A walk through just about any atelier or art academy will likely reveal numerous plaster casts hung on the walls. Why they are being used and why were the particular casts chosen over others? The answers often have little to no impact on today’s students, but that was not the case in the past.
Atelier training often begins with cast drawing in Sight-Size. The articles in this collection explain the basics.
Back in the mid 90s I taught alongside Charles Cecil at his atelier in Florence, Italy. The teaching pattern there followed that which I had previously experienced in my own education at various ateliers. Students received critiques of their work 4 times per week. Beyond that, they were left to work on their projects by themselves. It’s a fine system, but it can be a bit of a shock to beginners. So I’ve created something to help and I’ll tell you more about that shortly.
Gammell taught his students how to see by having them draw plaster casts in Sight-Size. To do so they were to follow specific and progressive steps. Each succeeding step led logically to the next, resulting in a finished cast drawing that was seen and rendered as a whole. This article more fully explores his cast drawing process.
Some claim that art can be created with just about anything. Whether that is true or not, having the proper supplies will make the task far easier. In this article I list the supplies needed for cast drawing and painting, as well as some recommendations for where you might purchase them.
Beginning students must learn to see nature simply, unencumbered by all the little piecemeal details. Under proper lighting many casts can provide this. But Michelangelo’s nose of David gives us simplicity, regardless of lighting. Due to that, the first thing I ask my students to do is to buy a nose.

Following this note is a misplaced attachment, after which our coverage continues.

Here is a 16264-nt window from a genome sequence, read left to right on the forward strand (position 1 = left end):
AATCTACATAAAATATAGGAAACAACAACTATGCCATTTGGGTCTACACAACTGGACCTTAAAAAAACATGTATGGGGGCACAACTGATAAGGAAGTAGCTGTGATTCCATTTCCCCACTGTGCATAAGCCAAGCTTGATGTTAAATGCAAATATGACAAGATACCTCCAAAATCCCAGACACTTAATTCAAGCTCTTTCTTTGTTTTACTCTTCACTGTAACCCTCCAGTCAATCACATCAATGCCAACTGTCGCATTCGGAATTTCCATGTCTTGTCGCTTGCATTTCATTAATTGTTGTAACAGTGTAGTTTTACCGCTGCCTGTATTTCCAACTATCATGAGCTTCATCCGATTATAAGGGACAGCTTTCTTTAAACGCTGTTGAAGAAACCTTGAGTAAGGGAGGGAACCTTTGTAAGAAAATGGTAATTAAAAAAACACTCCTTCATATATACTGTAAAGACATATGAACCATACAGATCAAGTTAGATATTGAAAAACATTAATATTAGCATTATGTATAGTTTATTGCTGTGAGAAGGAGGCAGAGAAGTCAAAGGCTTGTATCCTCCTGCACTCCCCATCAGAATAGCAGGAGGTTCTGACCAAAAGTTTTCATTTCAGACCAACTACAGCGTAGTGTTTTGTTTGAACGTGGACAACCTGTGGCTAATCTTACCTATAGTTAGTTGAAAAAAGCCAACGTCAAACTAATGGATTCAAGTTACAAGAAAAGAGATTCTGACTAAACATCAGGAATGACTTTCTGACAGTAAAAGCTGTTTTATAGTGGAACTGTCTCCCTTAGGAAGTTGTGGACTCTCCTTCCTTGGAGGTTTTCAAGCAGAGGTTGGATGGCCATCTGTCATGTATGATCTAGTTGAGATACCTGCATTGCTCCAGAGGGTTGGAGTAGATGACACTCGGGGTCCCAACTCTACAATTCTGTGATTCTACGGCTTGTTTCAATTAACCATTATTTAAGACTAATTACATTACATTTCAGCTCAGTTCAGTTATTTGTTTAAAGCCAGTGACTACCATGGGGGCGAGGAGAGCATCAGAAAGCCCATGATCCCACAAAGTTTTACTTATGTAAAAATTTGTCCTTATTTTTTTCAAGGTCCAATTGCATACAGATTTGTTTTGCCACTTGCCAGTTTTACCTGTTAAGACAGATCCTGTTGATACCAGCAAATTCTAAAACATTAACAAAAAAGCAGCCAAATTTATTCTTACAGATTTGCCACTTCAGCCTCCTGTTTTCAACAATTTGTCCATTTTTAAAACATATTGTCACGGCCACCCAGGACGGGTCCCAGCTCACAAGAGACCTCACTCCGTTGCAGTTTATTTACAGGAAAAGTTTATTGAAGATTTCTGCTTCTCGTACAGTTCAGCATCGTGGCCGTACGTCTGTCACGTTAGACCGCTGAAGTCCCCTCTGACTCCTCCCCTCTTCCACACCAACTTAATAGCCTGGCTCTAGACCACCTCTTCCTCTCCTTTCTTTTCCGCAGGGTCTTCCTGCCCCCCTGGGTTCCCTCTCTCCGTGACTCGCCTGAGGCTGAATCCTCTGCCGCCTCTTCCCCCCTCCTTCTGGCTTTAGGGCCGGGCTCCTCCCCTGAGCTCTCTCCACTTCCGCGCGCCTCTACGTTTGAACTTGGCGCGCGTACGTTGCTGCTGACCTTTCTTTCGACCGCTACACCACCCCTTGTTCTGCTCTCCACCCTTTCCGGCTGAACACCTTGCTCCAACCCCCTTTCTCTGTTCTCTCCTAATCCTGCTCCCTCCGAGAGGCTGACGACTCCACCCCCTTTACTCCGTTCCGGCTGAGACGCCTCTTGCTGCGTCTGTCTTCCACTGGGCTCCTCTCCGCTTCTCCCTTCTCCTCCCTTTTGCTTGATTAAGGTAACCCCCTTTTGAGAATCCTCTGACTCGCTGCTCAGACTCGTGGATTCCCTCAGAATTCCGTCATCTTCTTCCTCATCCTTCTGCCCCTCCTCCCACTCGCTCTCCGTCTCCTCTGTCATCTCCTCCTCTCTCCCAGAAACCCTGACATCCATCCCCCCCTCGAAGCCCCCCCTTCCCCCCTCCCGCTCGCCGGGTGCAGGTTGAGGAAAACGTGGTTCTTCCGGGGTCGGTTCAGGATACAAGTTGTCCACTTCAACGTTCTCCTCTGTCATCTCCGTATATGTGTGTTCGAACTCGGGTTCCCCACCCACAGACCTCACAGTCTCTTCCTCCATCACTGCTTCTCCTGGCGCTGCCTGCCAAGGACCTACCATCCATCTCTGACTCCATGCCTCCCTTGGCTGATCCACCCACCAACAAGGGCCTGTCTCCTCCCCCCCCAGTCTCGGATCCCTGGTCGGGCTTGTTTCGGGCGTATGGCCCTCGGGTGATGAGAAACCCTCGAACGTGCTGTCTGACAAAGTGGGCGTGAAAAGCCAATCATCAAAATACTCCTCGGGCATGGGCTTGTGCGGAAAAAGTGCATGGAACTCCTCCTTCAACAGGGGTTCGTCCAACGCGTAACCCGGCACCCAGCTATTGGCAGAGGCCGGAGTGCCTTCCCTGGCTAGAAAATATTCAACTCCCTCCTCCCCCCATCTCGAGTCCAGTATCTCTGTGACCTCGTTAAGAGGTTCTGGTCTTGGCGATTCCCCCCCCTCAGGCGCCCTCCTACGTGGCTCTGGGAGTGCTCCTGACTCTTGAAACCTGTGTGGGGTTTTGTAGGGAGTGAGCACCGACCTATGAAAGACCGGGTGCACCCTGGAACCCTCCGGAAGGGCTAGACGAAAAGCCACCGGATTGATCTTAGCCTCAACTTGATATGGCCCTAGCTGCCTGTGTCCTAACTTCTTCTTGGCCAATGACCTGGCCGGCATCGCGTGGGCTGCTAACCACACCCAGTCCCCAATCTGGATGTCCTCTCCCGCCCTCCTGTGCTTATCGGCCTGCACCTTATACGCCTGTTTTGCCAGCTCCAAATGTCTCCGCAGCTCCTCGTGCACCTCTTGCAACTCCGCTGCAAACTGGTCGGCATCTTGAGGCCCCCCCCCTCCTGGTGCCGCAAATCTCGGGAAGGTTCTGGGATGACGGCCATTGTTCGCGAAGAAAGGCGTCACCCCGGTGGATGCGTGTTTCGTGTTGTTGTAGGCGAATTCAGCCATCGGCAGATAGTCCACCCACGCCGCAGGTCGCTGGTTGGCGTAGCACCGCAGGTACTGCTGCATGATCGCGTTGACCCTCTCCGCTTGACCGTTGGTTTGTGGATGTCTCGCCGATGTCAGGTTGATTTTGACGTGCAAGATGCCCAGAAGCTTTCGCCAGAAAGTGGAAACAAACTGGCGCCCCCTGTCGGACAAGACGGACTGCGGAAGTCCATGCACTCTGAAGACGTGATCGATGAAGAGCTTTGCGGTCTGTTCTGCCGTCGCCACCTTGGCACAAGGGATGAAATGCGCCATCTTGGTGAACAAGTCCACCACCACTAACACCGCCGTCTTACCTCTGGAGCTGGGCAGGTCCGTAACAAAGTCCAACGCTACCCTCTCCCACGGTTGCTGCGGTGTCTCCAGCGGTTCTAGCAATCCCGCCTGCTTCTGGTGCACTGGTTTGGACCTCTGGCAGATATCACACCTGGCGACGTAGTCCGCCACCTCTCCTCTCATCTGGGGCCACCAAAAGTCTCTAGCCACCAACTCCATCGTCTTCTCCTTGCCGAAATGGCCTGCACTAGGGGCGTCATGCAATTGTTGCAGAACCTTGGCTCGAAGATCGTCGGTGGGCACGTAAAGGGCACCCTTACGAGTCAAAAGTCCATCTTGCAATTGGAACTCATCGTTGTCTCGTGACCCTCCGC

Common in the world of business is a concept called the Pareto Principle, which is better known as the 80/20 Rule. Generally speaking, it states that roughly 80% of the results come from only 20% of the effort. The principle has been shown to be valid in a surprising number of fields including economics, athletics, and computer coding. Relative to learning to see, the 80/20 rule also applies to cast drawing.
As a private student of Richard Lack’s, one of the first things he impressed upon me was the art of starts. He preferred to begin students with the rudiments of Sight-Size cast drawing and through them, starts. As I recall, foremost in his mind was the idea that the start of a project was prime-time.
Many beginners see starts as merely a means to an end. But the art of starts goes well beyond learning how to see, for how well you start can affect how well you finish. That’s especially true for cast drawings. Therefore, let’s revisit the art of starts with an eye towards learning how to do them for practice.
No matter what you’re skilled at doing you are probably taking shortcuts. Oftentimes you take them without even knowing it. That’s equally true for drawing and painting as it is for anything else. Of course all shortcuts aren’t necessarily bad. But when they affect your accuracy they are. The problem is, how do you know when you’re saving time or introducing errors? While the answer depends upon the shortcut being taken, better is to stop relying on them. One way to do that is to keep your eye in tune by doing a cast a year.
One of the directions often given by Mr. Gammell was that the student should “See the big shapes. See them truthfully and then move on.” This is vitally important advice because if your big shapes are not correct, any additions will also be in error.
You Can Draw With Confidence!
And you can begin today!
You can learn cast drawing in Sight-Size at home!
Learning how to accurately see, as well as draw, is best done through cast drawing in Sight-Size. Ateliers exist worldwide to help you do that. But what if you cannot attend an atelier? Or, perhaps you're already in an atelier and would like to supplement that training? I can help.